The Aspen Institute has unveiled the nominees for its first-ever fiction prize, a potpourri of 20 works plucked from across the world. Novels, short story collections, English-language or in translation — whatever their differences, each of the nominees “illuminates a vital contemporary issue and demonstrates the transformative power of literature on thought and culture,” in the estimation of Aspen Words Literary Prize judges.
The institute, which is perhaps best-known for its annual Ideas Festival, has partnered with NPR to announce Thursday’s list, as well as the finalists in March and the eventual winner — who will be named at a ceremony in New York City on April 10. A jury including award-winning authors Phil Klay and Akhil Sharma will decide which work best deserves the inaugural prize and the $35,000 that comes with it.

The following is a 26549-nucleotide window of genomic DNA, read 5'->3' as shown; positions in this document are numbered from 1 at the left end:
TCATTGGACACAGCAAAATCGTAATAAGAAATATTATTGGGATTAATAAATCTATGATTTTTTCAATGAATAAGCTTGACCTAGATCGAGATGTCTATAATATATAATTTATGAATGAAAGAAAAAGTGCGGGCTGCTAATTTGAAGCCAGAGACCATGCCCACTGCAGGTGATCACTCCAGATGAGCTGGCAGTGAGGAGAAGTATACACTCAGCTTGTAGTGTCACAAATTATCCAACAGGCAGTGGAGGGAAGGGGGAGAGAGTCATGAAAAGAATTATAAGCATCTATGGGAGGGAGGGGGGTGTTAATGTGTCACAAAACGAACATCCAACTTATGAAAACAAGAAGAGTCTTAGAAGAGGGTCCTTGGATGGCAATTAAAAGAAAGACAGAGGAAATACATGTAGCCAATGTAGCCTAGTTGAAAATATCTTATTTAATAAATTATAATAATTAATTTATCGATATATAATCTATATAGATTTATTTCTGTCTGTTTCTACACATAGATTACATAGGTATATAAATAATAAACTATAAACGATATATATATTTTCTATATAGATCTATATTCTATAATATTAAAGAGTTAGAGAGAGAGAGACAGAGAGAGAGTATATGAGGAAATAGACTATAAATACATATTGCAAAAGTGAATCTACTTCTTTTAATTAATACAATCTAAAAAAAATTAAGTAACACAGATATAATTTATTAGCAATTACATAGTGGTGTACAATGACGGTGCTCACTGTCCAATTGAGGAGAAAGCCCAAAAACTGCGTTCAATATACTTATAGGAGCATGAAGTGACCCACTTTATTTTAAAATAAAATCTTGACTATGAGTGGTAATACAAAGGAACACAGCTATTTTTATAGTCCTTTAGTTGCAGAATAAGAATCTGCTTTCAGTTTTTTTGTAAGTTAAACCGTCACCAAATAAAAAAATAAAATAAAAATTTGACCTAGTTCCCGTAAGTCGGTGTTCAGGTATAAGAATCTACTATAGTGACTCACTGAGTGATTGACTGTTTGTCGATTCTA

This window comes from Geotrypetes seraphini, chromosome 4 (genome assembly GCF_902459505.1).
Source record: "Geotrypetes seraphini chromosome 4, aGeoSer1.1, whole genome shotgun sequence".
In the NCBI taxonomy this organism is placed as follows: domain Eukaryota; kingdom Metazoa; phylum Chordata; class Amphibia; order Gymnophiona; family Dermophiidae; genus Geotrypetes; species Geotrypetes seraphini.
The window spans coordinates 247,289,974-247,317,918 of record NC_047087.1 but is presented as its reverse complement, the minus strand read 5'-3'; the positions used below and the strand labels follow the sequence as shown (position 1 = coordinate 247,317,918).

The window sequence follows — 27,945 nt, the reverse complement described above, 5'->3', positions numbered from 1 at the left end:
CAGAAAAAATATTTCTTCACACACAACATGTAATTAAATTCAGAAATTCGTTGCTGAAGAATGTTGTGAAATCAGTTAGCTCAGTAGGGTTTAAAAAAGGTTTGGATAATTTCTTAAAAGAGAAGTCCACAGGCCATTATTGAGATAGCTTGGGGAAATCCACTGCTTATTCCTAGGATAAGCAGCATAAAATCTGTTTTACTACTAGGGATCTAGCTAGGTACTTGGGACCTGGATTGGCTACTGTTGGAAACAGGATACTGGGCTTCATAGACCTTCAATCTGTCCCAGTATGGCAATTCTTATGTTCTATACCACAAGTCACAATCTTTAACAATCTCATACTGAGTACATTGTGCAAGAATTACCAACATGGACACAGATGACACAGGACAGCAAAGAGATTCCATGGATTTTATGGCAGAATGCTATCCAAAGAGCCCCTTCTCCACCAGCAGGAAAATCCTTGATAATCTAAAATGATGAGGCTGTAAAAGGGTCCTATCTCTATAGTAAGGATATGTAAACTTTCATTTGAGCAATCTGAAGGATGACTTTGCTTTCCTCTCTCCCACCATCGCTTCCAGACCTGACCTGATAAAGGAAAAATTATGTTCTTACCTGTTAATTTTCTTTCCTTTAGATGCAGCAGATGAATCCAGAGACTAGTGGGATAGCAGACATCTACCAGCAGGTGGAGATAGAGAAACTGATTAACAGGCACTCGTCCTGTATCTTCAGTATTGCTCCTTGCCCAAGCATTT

You can find the first round of selections below or by clicking here. The nominees are paired with links to NPR’s coverage where available.
Some of the names might come as no surprise. After all, Jesmyn Ward is fresh off winning her second National Book Award for fiction, for Sing, Unburied, Sing. And while Viet Thanh Nguyen’s The Refugees may be his debut short story collection, it follows on the heels of last year’s Pulitzer Prize winner, his novel The Sympathizer.
Yet others on the list have backstories even the most dedicated readers might not know. Take, for instance, The Accusation — the only known published book by a North Korean author who writes under the pseudonym Bandi. Translated by Deborah Smith, the collection gives a glimpse inside life under a communist regime as opaque as it is ubiquitous in the West’s media landscape.
But enough from this reporter. Without further ado …